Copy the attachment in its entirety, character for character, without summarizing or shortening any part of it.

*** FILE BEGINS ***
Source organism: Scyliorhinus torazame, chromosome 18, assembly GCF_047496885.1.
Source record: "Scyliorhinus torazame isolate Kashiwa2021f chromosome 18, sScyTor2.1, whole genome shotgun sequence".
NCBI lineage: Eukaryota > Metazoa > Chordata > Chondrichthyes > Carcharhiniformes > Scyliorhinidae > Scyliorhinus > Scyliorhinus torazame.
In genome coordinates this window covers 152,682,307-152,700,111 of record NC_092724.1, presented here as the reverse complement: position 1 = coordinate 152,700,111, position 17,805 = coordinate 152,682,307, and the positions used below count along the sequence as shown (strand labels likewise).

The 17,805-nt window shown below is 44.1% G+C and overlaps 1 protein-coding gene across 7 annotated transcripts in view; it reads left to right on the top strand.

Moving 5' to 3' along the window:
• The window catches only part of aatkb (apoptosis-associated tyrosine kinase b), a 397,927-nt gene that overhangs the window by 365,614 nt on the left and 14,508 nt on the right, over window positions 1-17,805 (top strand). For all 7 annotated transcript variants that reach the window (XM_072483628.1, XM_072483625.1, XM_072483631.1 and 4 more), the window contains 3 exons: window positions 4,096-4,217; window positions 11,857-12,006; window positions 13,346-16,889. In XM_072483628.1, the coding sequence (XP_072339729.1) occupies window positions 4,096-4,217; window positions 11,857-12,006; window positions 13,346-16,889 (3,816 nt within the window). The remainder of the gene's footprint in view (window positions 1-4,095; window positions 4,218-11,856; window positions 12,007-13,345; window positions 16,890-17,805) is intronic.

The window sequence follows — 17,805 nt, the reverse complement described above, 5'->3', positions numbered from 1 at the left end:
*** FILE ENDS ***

Source organism: Scyliorhinus torazame, chromosome 18, assembly GCF_047496885.1.
Source record: "Scyliorhinus torazame isolate Kashiwa2021f chromosome 18, sScyTor2.1, whole genome shotgun sequence".
NCBI lineage: Eukaryota > Metazoa > Chordata > Chondrichthyes > Carcharhiniformes > Scyliorhinidae > Scyliorhinus > Scyliorhinus torazame.
In genome coordinates this window covers 152,682,307-152,700,111 of record NC_092724.1, presented here as the reverse complement: position 1 = coordinate 152,700,111, position 17,805 = coordinate 152,682,307, and the positions used below count along the sequence as shown (strand labels likewise).

The 17,805-nt window shown below is 44.1% G+C and overlaps 1 protein-coding gene across 7 annotated transcripts in view; it reads left to right on the top strand.

Moving 5' to 3' along the window:
• The window catches only part of aatkb (apoptosis-associated tyrosine kinase b), a 397,927-nt gene that overhangs the window by 365,614 nt on the left and 14,508 nt on the right, over window positions 1-17,805 (top strand). For all 7 annotated transcript variants that reach the window (XM_072483628.1, XM_072483625.1, XM_072483631.1 and 4 more), the window contains 3 exons: window positions 4,096-4,217; window positions 11,857-12,006; window positions 13,346-16,889. In XM_072483628.1, the coding sequence (XP_072339729.1) occupies window positions 4,096-4,217; window positions 11,857-12,006; window positions 13,346-16,889 (3,816 nt within the window). The remainder of the gene's footprint in view (window positions 1-4,095; window positions 4,218-11,856; window positions 12,007-13,345; window positions 16,890-17,805) is intronic.

The window sequence follows — 17,805 nt, the reverse complement described above, 5'->3', positions numbered from 1 at the left end: